High Touch High Tech’s February Podcast, Mission to Mars, is live! Join Dinosaur Dan, Narwhal Nina, and special guest Earthquake Ethan as they talk about space exploration, the Mars rover, and the future of humankind!
Join High Touch High Tech in celebrating National Pistachio Day February 26, 2021!
Pistachios are the seeds from the fruit of a small Persian tree, Pistachia vera. They have been cultivated for at least 3,000 years, widely in Central Asia to the Mediterranean region. Green and slightly sweet, pistachios are called nuts, but botanically are seeds. Related botanically to cashews and mangoes, pistachios are one of the oldest flowering nut trees, and are one of the only two nuts mentioned in the Bible.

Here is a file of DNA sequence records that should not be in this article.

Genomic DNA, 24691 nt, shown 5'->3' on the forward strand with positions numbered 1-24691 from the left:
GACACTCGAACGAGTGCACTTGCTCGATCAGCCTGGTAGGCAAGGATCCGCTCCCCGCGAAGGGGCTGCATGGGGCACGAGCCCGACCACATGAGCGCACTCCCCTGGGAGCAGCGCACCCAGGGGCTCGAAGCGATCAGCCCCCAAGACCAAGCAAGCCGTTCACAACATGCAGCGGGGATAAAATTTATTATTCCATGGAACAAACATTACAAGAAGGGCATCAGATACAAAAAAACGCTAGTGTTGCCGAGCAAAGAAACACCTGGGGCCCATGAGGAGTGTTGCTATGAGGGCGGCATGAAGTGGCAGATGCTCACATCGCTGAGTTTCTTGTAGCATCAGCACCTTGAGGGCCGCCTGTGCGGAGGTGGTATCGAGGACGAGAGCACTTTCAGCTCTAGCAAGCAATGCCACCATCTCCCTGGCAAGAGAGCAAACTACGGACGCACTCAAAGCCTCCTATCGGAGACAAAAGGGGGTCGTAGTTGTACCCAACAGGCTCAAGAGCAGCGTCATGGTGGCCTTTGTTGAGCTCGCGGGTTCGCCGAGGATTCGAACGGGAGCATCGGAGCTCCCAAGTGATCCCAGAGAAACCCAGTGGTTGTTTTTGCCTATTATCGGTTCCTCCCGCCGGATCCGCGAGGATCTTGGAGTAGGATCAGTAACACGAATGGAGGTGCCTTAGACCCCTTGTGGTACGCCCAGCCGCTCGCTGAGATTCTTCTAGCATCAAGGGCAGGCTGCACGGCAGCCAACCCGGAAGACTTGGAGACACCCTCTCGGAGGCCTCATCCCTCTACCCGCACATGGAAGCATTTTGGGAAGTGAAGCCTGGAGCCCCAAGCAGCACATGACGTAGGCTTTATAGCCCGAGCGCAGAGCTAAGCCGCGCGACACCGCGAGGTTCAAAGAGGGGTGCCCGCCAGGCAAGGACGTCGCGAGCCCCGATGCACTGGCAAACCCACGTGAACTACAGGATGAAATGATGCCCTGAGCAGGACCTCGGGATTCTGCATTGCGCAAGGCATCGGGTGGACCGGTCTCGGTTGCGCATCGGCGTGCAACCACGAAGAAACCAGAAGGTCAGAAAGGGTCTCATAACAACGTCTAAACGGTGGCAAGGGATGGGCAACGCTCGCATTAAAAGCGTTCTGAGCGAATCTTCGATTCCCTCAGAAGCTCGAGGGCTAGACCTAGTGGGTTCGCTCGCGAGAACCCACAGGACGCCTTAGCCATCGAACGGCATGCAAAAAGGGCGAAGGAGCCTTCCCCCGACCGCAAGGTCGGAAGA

ripen in late summer or early fall growing so energetically that the kernel
splits the shell. These trees are wind pollinated which means one male tree can
produce enough pollen for 25 seed-bearing female trees. Female trees produce
their first seeds at age five and can bear fruit for up to 200 years!
western Asia and Asia Minor, the trees grew wild in high desert regions and
legend has it that for the promise of good fortune, lovers met beneath the
trees to hear the pistachios crack open on moonlit nights.
their high nutritional value and long storage life, pistachios were an
indispensable form of sustenance among early explorers and traders, including
travelers across the ancient Silk Road that connected China with the West.
kernels can have different colors, ranging from yellow to shades of green. They
are usually about an inch long and half an inch in diameter. But if you want to
taste one, you’ll have to crack open its hard shell first.
ever seen a red pistachio? In the 1930s, importers began dyeing the shells